See, in right-wing America, you can't screw your girlfriend/boyfriend, but you can screw the working class. Taking a morning-after pill to get rid of an embryo smaller than the tip of a needle is wrong, but sending a mentally-retarded felon to the gas chamber is okay. Buying a box of condoms is a sin, but denying a young unwed mother and her child affordable health care is acceptable. Defiling your mind with pornography is frowned upon by the tighty-righties, but corporations defiling the earth and its atmosphere with pollution in order to make a quick buck is quite all right. See what I'm getting at?

    Okay, the right-wingers still reading this will chastise me for not knocking people like John Edwards, who just recently admitted to an affair he had a couple years ago (with possible love child). But I don't remember Edwards calling for all Americans to keep it in their pants. He never made sexuality an issue in his political campaigns. It's not hypocrisy, though it most certainly is a personal problem he has to deal with, and he should have never put himself in the position to be his party's nominee for president (I say that as a former Edwards supporter). Bill Clinton never tried to define morality either in his campaigns or administratiton. Mostly, he was stupid and irresponsible as he tried to hide his sexual dalliances from his wife. Hey, what guy wouldn't want to avoid pissing off the missus?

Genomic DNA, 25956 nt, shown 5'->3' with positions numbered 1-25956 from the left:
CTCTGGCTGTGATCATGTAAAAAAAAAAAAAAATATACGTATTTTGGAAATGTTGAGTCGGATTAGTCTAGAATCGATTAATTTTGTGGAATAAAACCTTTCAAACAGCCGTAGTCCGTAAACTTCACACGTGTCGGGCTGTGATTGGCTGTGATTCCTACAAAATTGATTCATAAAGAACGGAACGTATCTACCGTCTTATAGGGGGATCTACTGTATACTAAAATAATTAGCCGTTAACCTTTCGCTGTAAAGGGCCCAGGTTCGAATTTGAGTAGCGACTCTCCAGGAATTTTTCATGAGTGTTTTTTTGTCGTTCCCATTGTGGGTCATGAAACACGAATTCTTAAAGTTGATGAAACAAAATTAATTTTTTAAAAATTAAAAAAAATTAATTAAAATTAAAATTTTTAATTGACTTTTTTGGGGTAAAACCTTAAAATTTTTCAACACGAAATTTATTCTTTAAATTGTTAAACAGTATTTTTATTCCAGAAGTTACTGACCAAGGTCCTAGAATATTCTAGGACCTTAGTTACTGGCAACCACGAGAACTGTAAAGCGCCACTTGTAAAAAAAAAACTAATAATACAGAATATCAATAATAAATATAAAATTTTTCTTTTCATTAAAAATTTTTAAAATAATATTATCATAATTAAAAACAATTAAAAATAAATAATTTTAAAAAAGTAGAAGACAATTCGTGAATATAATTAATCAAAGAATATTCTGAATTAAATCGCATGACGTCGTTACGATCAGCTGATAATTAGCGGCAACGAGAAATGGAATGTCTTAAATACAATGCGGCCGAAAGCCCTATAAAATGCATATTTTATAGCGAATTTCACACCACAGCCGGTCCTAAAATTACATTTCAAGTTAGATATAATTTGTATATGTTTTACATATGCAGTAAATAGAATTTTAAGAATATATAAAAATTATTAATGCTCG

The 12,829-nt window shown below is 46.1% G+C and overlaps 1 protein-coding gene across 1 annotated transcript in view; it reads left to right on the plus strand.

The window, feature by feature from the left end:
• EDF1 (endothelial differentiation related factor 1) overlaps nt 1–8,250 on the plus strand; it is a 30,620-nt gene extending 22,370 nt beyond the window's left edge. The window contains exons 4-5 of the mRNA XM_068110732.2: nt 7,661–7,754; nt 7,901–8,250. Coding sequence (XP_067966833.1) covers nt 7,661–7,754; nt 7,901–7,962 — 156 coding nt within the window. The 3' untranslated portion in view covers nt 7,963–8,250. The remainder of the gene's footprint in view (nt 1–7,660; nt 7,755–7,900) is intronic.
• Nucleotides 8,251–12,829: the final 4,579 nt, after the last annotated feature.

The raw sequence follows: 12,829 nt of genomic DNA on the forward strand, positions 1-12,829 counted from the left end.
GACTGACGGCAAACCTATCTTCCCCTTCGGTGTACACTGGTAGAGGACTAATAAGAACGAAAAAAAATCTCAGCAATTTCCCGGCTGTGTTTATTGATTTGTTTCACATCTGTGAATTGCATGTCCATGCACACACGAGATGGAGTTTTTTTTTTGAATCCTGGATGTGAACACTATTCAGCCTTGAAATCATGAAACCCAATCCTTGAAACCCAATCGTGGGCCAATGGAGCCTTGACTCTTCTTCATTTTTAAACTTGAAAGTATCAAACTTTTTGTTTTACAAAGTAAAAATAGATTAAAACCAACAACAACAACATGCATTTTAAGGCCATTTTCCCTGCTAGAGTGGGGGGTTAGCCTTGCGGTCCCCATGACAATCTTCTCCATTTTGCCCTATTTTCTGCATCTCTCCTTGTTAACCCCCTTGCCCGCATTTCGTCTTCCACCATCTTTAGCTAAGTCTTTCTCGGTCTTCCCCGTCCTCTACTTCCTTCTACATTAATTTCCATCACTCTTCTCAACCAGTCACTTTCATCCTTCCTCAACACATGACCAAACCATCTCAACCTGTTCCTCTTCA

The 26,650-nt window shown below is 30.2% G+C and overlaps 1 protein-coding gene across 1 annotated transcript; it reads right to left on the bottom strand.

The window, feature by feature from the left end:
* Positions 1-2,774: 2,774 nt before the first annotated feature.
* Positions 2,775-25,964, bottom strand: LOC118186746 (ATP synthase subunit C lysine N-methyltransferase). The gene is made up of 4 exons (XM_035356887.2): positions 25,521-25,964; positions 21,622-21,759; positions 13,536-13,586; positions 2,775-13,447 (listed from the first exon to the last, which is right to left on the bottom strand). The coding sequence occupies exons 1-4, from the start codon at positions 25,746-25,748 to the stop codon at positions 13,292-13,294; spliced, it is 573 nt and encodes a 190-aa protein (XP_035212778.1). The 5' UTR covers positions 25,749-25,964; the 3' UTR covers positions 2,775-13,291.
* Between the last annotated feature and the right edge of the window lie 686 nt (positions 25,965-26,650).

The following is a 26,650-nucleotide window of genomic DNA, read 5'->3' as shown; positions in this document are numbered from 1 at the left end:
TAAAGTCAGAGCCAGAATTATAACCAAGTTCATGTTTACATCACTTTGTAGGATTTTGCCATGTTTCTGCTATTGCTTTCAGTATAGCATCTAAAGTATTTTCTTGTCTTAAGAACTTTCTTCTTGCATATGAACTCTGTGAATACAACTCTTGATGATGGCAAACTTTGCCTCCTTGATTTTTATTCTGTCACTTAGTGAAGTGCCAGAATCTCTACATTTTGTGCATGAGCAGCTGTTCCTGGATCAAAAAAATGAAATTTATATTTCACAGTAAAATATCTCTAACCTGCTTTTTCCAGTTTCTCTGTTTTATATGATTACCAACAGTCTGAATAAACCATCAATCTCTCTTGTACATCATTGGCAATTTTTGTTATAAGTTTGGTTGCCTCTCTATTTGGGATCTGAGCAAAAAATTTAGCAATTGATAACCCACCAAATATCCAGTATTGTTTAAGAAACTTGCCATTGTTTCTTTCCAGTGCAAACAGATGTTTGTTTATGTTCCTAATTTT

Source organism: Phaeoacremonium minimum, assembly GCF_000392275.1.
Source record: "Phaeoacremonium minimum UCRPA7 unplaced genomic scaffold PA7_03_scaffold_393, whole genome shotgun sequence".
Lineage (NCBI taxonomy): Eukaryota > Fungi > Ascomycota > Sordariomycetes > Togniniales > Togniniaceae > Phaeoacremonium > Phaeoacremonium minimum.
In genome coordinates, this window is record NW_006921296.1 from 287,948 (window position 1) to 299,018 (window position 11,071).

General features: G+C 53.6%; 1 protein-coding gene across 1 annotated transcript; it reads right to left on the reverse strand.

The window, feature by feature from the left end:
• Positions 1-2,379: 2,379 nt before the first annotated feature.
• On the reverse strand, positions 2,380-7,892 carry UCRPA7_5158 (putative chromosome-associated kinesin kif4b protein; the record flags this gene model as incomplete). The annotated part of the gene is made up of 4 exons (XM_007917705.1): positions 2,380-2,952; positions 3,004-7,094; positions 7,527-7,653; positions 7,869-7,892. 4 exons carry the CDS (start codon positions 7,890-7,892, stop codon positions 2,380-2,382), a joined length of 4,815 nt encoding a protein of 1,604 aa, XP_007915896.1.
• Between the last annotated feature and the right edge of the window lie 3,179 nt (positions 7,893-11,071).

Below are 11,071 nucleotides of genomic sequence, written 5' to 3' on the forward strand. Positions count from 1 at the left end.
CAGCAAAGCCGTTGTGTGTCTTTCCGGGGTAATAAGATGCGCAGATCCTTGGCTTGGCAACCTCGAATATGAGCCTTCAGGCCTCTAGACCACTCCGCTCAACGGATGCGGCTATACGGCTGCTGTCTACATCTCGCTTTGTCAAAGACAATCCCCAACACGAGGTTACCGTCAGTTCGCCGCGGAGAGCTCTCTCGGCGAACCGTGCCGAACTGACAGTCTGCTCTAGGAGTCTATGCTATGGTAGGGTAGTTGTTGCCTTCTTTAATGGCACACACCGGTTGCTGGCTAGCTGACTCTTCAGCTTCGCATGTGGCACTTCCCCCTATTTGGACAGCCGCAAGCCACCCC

Sure, Republicans don't hold a monopoly on hypocrisy. Louisiana Congressman William Jefferson, in what sounds like a scene from The Sopranos, stashed huge wads of ill-gotten cash in a freezer chest while pretending to uphold the law. He is a crook. Detroit Mayor Kwame Kilpatrick, who turned a nothing investigation he could have probably skated on into a personal quagmire that will eventually cost him his job, is an idiot. And disgraced former New York Governor Eliot Spitzer, who rode to Albany on a record of law and order, only to get caught up in a massive prostitution sting operation, is a hypocrite and an idiot.

    Needless to say, it's all about walking the talk. And a political party or movement calling for absinence, when they are unwilling to practice it themselves or expect even their own family members to effectively follow suit, is just plain asinine.